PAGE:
Backyard Bankers: Episode 3, Enduring Nepali Money Clubs

In the first episode of this series on money clubs, we saw how a Bangladeshi club helped members gather the funds needed to make sizeable investments in convenience stores in Boston. Next, we moved in the opposite direction to understand how Martine and Remy’s money club gathered dozens of people from across the US to participate in their Côte Ivoirian insurance club. This time, we visit two organizers in New York City who are making a living on organizing money clubs. We also see how clubs can help newly settled Nepali migrants. 

Parbati and Ashok, both hailing from the same region in Nepal, met in Queens, New York. Together, they opened a dhikuti money club and, with others, began generating large sums for business ventures as well as for infrastructure investment back home in Nepal. This story was written by Krishnan Subedi.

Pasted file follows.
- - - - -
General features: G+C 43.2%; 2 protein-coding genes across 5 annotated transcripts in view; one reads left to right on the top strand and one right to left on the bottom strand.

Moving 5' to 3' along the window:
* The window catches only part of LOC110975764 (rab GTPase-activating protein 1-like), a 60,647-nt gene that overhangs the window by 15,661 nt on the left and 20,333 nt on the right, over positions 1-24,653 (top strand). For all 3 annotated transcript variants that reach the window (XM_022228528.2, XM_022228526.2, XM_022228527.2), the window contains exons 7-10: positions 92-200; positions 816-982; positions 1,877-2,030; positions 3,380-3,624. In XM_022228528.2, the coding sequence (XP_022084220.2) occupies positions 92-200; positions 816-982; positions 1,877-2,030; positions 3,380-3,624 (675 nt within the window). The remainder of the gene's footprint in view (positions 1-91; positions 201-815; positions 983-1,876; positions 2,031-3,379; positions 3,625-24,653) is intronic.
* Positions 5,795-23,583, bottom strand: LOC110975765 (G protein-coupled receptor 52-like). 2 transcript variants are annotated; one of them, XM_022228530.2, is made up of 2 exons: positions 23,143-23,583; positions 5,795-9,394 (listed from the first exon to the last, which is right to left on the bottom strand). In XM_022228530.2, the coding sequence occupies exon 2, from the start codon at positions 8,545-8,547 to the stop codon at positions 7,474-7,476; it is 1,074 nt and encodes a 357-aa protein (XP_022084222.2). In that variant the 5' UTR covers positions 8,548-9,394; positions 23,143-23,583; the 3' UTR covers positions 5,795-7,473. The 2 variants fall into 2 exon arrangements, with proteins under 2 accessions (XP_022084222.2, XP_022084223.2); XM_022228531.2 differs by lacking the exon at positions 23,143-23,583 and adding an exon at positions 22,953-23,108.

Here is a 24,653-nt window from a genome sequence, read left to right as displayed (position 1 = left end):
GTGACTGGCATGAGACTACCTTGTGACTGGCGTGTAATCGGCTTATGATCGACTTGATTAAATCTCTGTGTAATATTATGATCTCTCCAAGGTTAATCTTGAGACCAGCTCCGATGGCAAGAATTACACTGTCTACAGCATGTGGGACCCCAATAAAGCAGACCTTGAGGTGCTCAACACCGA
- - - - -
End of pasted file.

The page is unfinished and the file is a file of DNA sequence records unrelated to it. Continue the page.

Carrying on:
With its diaspora concentrated in Queens, Nepali immigrants in New York have levied the strength of dhikutis, introduced in the previous case, to realize their vision of the American Dream and improve lives back home. Respondents reported that their communities were concentrated in the neighborhoods of Elmhurst/Corona, Jackson Heights, and Sunnyside/Woodside. They typically join dhikutis to launch businesses to pay for their children’s medical expenses and education. 

Unlike money clubs in other immigrant communities that complete a cycle within a few months or a year, dhikuti cycles run for two to four years or even longer so members can amass sufficient capital to achieve their long-term goals. 

During the study, I visited immigrants at home, in shops and restaurants, and during religious activities, social functions, and festivals. I carried out 20 interviews of club members, six in-depth key informant interviews, and participated in a dhikuti meeting.